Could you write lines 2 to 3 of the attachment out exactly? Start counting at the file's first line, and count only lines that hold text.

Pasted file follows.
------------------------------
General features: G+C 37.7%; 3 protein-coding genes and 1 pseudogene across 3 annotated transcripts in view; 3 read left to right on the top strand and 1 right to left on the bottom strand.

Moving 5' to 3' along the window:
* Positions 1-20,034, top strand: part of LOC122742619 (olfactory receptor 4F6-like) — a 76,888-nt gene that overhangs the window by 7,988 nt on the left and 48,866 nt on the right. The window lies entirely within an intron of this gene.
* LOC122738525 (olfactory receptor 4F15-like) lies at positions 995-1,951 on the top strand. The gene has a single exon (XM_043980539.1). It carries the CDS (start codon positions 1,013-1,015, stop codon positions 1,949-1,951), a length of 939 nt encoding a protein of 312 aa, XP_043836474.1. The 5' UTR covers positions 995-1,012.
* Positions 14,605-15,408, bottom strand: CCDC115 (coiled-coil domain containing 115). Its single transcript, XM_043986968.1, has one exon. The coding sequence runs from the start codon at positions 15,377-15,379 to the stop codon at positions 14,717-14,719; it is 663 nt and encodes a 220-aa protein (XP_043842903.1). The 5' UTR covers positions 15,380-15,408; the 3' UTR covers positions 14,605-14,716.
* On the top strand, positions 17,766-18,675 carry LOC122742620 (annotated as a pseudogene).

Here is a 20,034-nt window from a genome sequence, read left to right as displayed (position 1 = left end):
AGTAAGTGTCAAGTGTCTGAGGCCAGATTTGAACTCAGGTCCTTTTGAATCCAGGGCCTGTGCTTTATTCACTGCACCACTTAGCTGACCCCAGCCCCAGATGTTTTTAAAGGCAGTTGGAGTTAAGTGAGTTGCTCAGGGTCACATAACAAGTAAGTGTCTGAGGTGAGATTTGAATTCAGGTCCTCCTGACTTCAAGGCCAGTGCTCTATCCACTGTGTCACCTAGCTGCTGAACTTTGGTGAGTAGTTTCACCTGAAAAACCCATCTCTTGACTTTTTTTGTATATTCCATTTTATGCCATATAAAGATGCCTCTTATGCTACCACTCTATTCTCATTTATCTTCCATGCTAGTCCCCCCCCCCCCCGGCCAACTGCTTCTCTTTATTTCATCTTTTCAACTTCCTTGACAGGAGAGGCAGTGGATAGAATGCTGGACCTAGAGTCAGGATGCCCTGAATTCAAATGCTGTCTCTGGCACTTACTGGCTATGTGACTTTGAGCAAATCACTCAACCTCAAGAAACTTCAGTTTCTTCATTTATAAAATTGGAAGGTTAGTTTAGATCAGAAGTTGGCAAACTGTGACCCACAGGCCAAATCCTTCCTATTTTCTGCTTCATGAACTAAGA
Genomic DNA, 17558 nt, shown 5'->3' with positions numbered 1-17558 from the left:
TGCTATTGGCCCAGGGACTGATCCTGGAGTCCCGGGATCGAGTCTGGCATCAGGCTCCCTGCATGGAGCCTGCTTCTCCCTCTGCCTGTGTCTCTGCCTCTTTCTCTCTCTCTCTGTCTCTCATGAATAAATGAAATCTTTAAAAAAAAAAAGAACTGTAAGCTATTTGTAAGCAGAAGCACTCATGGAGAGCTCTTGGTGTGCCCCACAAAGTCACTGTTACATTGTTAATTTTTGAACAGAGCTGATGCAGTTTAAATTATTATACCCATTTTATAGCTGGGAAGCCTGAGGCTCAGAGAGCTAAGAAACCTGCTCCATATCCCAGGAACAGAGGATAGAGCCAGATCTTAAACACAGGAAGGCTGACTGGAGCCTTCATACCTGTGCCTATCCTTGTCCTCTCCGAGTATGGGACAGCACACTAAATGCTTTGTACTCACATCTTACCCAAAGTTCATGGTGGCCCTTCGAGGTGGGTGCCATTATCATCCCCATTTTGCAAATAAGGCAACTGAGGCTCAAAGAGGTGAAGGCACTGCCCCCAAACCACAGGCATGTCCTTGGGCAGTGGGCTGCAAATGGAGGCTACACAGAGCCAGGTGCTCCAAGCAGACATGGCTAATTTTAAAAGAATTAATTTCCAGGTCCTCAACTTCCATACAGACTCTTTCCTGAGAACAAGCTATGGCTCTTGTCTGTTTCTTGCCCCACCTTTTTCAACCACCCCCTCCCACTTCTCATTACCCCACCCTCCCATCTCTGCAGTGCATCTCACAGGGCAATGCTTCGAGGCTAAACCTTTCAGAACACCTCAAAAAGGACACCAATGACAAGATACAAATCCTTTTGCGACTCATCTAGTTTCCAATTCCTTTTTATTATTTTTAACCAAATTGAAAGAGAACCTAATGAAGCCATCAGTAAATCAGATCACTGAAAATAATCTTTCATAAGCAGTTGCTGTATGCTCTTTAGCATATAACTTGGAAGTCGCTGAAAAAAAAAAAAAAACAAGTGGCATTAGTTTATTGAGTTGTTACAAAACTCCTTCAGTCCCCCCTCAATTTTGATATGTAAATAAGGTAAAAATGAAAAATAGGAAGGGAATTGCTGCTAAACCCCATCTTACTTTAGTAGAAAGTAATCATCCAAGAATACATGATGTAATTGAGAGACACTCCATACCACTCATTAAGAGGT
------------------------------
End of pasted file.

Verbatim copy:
Moving 5' to 3' along the window:
* Positions 1-20,034, top strand: part of LOC122742619 (olfactory receptor 4F6-like) — a 76,888-nt gene that overhangs the window by 7,988 nt on the left and 48,866 nt on the right. The window lies entirely within an intron of this gene.